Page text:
“There’s nothing extraordinary in what happened. One goose died of old age and an abscess, the other, which was younger, had a tumor.

“We have animals die every month,” reported Irina Skiba, the zoo’s director, as saying.

However, the news service reported that the cause of both deaths was bird flu and that this had been confirmed in Moscow.

December 19th, 2006


It Might Go the Other Direction Instead
"What happened to bird flu?" asks my local paper, The Age in its Life & Style section:

"We have a visible risk in front of us," said Dr Keiji Fukuda, coordinator of the World Health Organisation's global influenza program. But although the virus could mutate into a pandemic strain, Fukuda points out that it might go the other direction instead, becoming less dangerous for humans.

...Flu viruses constantly evolve, so the mere appearance of mutations isn't enough to raise alarm. The key is to identify which mutations are the most worrisome.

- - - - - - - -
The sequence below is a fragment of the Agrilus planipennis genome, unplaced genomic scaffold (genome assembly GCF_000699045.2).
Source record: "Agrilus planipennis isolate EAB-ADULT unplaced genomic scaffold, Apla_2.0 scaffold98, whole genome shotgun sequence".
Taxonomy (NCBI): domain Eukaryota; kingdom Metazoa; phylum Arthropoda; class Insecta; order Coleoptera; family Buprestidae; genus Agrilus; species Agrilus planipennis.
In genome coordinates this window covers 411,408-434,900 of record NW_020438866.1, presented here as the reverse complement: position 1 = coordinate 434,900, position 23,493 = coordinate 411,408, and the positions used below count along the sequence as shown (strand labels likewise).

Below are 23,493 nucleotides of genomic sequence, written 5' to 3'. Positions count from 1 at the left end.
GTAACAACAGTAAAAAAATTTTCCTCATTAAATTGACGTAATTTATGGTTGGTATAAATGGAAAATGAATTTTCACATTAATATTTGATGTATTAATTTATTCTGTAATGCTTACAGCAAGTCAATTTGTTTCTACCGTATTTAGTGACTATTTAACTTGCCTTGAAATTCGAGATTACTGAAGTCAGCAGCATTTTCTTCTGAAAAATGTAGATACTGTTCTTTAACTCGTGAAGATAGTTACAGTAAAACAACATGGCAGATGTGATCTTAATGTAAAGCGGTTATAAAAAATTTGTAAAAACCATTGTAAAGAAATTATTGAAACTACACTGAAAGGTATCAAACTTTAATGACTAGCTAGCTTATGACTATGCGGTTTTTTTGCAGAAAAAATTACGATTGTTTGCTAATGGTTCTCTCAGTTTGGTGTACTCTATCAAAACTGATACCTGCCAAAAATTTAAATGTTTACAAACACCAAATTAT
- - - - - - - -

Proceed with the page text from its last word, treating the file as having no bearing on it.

"We don't really know how many changes this virus has got to make to adapt to humans, if it can at all," said Dr Richard Webby, a bird flu expert at St Jude Children's Research Hospital in Tennessee.

December 16th, 2006


Korea - Getting Better Or Getting Worse?
South Korea has reported a third bird flu outbreak:

Last month South Korea confirmed its first cases of the H5N1 strain in about three years, saying the virus had been found at two poultry farms close to each other in the North Cholla province.

The fresh case emerged after South Korea completed culling all 760,000 poultry near the two farms, raising concerns that quarantine measures had failed to control the outbreak.